Asset Allocation Weekly (January 25, 2019)

by Asset Allocation Committee

One of the important unknown factors for 2019 is whether slowing global growth will have a negative impact on the U.S. economy.  Or, put another way, can the world lead the U.S. into recession?  For the most part, history suggests the answer is no—the U.S. can bring down the world but the world can’t bring down the U.S.

The upper two lines show the yearly change in U.S. GDP and World ex-U.S. GDP.  The lower line shows the difference.  World and U.S. GDP are positively correlated at the 70% level, suggesting they are sensitive to each other.  Since the U.S. provides the reserve currency it would make sense that a stronger U.S. economy would also support imports from abroad which would foster foreign economic growth.  However, the U.S. doesn’t export as much relative to its size as other nations do, so it follows that stronger U.S. growth would support higher world growth but better growth in the rest of the world wouldn’t necessarily lead to better American growth.

A couple of examples show this pattern.  In the late 1990s, world GDP growth fell sharply while the U.S. was unaffected.  The Asian Economic Crisis and the Russian debt default did not derail the U.S. economy.  In 2005, the U.S. economy began to slump due to the deflating housing bubble.  World growth did hold up into 2008 but eventually succumbed to follow the U.S. into recession.

At the same time, this analysis doesn’t mean policymakers should ignore the world.  In theory, the Federal Reserve’s mandate is full employment and low inflation.  Since these goals can be mutually exclusive at times, the Fed has tended to leave both specifically undefined.  That has changed; the Fed now has a semiformal[1] 2% core PCE goal, which means the full employment goal is even more amorphous.  When asked about the world, Fed officials are usually circumspect but do say they will address the issue if overseas events affect the U.S. economy.  The above research suggests this comment is something of a “fudge”; the world rarely affects the U.S. directly.  But, there are times when the Fed does appear to move policy in light of world events.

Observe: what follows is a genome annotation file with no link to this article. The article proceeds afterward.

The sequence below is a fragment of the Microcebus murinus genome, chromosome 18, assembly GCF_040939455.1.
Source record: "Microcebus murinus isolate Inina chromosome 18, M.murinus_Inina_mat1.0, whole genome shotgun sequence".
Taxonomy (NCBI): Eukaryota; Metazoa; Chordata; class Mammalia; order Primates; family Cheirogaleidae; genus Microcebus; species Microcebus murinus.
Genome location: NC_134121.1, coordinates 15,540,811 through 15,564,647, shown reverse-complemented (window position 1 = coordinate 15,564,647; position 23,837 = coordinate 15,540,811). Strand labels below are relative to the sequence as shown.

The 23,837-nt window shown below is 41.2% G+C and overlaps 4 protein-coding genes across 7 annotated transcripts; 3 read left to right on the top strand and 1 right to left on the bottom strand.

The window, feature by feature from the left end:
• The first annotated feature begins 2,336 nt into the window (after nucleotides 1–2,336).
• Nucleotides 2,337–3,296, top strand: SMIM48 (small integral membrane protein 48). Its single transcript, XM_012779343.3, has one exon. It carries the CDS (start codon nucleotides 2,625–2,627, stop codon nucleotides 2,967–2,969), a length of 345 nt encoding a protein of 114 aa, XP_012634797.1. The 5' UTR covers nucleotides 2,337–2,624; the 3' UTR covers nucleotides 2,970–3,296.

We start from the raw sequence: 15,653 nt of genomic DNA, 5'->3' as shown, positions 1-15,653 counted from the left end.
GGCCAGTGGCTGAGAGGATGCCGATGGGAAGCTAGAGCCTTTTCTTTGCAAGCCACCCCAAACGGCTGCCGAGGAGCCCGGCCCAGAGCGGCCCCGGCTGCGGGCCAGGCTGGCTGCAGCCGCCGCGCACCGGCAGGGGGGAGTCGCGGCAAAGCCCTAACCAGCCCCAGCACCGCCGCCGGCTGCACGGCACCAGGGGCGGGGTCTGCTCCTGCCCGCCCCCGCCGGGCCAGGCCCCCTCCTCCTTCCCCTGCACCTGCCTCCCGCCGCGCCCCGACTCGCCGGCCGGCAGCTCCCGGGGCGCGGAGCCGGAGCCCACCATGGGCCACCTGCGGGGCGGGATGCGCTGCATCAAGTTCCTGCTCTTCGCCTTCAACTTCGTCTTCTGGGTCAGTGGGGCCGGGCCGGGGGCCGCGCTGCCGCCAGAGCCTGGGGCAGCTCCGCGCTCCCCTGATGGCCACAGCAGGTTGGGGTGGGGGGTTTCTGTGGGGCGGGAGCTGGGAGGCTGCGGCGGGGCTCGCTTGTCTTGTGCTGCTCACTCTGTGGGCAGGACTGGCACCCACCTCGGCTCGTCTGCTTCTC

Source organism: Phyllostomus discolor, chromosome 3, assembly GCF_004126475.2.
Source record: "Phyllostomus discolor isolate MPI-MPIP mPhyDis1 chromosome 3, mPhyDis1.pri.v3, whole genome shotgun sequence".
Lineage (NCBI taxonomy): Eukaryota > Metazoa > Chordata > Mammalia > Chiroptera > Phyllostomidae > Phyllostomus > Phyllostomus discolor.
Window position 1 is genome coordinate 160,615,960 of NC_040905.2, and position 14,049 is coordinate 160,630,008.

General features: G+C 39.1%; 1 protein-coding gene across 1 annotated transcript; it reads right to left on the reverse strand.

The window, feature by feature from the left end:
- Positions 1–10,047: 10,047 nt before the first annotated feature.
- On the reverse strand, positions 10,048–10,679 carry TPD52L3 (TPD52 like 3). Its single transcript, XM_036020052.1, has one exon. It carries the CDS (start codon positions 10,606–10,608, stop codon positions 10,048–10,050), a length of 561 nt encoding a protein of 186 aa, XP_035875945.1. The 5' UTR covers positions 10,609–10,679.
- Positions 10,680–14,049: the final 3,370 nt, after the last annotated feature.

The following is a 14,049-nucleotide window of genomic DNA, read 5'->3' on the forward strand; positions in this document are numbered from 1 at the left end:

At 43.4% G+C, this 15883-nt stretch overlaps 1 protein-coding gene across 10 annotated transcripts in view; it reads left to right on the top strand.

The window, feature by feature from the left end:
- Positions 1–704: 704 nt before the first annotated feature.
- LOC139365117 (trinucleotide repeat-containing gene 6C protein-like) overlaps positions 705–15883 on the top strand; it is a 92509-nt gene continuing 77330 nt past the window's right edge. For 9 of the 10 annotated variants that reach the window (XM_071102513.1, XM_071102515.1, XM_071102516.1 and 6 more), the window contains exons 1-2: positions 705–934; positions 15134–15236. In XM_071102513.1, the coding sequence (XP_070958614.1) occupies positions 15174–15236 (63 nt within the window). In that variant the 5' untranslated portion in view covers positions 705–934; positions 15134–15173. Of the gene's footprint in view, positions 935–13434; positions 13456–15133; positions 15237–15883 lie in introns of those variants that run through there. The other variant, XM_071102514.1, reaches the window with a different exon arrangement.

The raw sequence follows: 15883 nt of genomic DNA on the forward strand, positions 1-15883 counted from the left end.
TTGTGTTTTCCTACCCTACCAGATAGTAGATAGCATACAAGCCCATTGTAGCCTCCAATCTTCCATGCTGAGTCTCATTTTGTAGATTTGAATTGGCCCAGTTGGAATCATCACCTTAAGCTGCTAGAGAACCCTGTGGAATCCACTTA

A couple of events are notable, where the Fed appeared to have adjusted policy due to global events.  In the early 1980s, the Fed was still managing interest rates by focusing on the money supply.  However, the high level of interest rates led Mexico to default and caused cascading debt crises throughout the region.  The Volcker and Greenspan Feds reacted by cutting interest rates from 11% to 6% and the spread between U.S. and global growth narrowed.  The Greenspan Fed eventually cut rates during the Asian Economic Crisis and the Russian debt default in the late 1990s, although the Long-Term Capital Management debacle contributed to that move.  We also note that the Fed continued to reduce rates into 2004 even though the recession had ended; while weak global growth may have contributed, as we discussed two weeks ago, high equity market volatility probably contributed as well.

If the FOMC is looking for an excuse to ease policy, it could certainly use concerns about global growth affecting the U.S. economy as a reason.  Although we doubt that the weak global economy will bring down American growth, concerns about it could allow the Fed to lower rates and maintain credibility.  So far, we have not seen any indication that this factor is affecting policy, but it would not be a stretch to see the reason pop up in comments and statements from the U.S. central bank to at least justify a sustained pause in rate hikes.

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[1] It’s semiformal because Congress hasn’t given the Fed an exact mandate.